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The Bell Mast was originally made as a wrought iron ship's mast, which was fitted to the H.M.S. Undaunted, at Chatham. There are several warships known as Undaunted, although according to the dates, it is likely that the mast came from one of the five Immortalite Class of screw frigates. HMS Undaunted was the last and largest of the Immortalite Class and was built in Chatham between 1859 and 1861. It is speculated that wrought iron masts were a new concept at this date and their installation in HMS Undaunted may have been experimental. Sadly, the rapid progress made in the development of steam propulsion quickly rendered the design redundant and the ship was de-commissioned and scrapped in 1880. The mast lay ashore unused for some years until it was restored and converted into the Chatham Bell Mast in the early years of the last century. It was erected at Chatham in 1903, the peal of its bell signalling each change of shift for shipyard employees, and continued in service until the Dockyard closed in 1984. The Mast was carefully taken down for repair in 1992. Standing at 100ft tall and weighing 20 tonnes, the Mast was re-erected in 2001 with the area surrounding the base becoming an area of public open space. This design of this space includes several interpretative features, which describe the history of the Bell Mast and give information about its size and construction. These features include a 'time-line' wall and a small permanent exhibition.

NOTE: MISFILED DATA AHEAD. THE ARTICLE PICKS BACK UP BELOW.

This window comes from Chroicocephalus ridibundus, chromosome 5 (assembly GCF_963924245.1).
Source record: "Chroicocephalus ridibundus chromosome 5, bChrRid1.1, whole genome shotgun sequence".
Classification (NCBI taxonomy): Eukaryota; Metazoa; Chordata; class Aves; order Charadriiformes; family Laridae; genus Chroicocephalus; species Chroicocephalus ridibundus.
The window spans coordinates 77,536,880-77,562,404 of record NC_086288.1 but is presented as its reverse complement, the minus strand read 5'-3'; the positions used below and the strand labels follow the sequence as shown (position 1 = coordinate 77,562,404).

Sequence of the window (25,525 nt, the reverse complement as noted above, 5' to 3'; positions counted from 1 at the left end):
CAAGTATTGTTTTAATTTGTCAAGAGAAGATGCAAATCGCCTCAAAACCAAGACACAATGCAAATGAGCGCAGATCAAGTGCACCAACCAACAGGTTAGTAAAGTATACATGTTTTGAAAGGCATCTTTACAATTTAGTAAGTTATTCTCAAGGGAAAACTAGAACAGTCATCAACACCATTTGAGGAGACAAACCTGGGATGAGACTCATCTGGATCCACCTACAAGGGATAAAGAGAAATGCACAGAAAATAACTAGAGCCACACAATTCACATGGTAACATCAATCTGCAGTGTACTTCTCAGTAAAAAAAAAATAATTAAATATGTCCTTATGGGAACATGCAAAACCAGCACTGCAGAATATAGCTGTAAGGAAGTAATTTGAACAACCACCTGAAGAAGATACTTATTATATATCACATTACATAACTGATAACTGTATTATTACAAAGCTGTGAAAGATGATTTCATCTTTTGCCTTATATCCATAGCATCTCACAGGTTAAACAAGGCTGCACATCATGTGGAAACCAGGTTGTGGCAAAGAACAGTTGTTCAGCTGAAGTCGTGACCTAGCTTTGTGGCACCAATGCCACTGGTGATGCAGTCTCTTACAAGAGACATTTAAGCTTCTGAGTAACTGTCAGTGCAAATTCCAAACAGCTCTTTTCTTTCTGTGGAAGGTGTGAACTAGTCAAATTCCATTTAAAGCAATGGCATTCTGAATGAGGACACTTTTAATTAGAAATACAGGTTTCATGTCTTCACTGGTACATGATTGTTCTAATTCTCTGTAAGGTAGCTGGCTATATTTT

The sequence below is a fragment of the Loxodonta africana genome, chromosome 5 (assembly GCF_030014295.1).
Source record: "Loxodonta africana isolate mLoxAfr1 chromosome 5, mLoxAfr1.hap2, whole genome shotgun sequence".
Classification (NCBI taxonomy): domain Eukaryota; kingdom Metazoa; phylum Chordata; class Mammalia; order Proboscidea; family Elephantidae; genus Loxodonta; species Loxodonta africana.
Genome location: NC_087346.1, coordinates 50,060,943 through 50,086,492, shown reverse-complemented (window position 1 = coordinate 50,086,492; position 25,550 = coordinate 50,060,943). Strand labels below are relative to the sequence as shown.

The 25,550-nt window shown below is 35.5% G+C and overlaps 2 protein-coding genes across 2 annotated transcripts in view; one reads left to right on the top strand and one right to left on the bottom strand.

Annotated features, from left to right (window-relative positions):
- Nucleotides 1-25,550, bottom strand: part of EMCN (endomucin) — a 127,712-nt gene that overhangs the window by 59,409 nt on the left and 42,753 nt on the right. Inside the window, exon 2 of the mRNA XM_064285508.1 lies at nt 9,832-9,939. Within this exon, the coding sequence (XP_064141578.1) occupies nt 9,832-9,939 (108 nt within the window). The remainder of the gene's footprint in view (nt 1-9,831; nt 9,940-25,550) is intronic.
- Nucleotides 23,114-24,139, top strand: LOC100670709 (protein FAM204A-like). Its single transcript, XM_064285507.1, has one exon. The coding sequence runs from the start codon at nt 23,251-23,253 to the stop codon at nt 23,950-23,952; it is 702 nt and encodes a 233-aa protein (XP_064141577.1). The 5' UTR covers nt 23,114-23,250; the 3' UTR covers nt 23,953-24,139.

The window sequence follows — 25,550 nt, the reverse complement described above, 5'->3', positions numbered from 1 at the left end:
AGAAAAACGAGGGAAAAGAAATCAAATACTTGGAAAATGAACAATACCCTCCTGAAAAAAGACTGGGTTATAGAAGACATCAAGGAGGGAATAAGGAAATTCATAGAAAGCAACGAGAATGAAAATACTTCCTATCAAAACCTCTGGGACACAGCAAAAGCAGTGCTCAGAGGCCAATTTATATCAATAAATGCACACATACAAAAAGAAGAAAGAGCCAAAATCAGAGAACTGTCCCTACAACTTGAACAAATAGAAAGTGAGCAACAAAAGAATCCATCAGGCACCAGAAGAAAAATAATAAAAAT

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Further information about monuments may be obtained by contacting Archive Services, through the Historic England website.